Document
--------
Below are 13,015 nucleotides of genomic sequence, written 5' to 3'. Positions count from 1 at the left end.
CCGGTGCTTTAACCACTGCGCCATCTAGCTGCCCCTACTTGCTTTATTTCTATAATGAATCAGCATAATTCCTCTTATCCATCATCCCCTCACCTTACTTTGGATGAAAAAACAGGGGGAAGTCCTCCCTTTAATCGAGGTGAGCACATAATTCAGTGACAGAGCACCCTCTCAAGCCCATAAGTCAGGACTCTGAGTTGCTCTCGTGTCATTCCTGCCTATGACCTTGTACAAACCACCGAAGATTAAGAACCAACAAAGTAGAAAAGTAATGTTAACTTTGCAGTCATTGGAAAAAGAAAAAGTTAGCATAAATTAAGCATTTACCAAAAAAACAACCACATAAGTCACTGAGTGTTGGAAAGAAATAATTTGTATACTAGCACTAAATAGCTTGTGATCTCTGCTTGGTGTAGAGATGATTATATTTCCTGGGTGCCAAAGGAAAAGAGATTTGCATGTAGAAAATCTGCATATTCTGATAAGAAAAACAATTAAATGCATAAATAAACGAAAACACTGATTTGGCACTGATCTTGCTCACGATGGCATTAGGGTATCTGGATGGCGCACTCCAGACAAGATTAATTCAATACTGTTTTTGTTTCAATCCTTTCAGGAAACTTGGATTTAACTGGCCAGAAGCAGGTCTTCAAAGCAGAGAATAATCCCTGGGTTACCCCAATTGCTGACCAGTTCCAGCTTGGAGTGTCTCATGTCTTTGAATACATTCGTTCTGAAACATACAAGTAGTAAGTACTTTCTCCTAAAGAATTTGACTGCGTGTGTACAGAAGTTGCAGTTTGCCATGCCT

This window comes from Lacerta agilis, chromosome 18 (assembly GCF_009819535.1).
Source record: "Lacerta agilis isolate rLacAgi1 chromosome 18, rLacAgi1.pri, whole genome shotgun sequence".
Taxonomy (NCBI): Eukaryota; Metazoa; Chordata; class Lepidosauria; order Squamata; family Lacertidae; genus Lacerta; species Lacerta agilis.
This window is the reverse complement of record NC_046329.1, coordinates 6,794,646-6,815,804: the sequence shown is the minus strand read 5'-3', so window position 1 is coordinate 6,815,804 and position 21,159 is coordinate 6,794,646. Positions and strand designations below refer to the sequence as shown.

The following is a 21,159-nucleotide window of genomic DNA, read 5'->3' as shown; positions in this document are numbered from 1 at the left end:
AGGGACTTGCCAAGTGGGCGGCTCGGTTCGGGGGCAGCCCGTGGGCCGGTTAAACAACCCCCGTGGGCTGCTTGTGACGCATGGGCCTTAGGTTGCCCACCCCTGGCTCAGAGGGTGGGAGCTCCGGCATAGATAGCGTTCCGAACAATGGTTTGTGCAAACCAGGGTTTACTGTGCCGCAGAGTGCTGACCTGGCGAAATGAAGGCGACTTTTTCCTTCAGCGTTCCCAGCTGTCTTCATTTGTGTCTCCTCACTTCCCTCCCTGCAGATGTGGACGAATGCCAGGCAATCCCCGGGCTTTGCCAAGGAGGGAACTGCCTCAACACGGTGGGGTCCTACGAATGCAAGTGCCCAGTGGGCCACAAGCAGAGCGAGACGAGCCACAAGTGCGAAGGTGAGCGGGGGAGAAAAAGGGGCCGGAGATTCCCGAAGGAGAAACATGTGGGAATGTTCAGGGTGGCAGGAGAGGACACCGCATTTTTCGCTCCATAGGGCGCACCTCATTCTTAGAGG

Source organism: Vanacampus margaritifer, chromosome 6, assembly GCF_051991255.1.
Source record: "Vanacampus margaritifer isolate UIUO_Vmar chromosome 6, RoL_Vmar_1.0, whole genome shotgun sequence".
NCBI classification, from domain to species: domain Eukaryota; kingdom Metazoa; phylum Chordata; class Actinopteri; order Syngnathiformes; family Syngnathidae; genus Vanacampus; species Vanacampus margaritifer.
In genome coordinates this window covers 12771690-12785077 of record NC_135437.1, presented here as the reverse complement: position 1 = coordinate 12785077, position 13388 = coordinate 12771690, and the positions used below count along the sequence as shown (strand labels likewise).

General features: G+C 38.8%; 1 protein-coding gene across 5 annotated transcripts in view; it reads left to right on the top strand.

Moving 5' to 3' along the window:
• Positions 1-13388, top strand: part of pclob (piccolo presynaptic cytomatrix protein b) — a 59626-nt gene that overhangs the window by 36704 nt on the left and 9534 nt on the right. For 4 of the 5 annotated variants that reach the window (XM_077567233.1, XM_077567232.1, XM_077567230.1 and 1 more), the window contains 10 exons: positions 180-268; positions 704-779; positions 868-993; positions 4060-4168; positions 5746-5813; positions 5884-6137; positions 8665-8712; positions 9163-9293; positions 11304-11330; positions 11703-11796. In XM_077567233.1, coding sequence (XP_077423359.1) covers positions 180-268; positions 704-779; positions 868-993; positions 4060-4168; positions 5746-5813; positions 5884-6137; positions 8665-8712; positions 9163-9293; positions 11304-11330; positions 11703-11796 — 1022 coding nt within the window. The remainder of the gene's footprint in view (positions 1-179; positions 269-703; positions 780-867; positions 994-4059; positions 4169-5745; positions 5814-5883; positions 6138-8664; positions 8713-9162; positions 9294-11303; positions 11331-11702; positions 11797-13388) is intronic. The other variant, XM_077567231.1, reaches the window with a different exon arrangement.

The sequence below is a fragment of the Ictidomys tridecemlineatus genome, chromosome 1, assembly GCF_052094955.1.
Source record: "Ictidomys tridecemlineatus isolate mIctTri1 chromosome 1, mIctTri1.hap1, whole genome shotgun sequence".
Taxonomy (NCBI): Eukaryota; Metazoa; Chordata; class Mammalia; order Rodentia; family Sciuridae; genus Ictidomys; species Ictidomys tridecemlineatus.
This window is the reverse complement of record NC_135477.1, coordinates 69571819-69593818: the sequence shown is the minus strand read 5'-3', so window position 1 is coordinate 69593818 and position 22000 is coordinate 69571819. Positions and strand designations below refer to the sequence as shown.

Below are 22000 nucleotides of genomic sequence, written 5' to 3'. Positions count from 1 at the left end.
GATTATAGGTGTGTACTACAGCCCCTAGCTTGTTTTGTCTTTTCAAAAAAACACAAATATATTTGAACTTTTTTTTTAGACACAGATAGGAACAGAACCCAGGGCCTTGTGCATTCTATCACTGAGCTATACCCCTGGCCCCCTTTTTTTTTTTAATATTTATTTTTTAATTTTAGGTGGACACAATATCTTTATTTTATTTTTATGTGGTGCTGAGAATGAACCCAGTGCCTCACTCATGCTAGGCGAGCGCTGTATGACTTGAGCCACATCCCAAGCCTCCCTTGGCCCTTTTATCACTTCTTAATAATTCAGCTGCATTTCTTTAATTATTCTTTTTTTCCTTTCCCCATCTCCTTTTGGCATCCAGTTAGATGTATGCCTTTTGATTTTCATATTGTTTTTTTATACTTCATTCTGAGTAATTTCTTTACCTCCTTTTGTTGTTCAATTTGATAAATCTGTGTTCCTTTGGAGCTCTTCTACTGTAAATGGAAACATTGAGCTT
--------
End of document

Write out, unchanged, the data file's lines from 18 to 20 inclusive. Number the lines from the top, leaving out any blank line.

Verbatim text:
Taxonomy (NCBI): Eukaryota; Metazoa; Chordata; class Mammalia; order Rodentia; family Sciuridae; genus Ictidomys; species Ictidomys tridecemlineatus.
This window is the reverse complement of record NC_135477.1, coordinates 69571819-69593818: the sequence shown is the minus strand read 5'-3', so window position 1 is coordinate 69593818 and position 22000 is coordinate 69571819. Positions and strand designations below refer to the sequence as shown.

Below are 22000 nucleotides of genomic sequence, written 5' to 3'. Positions count from 1 at the left end.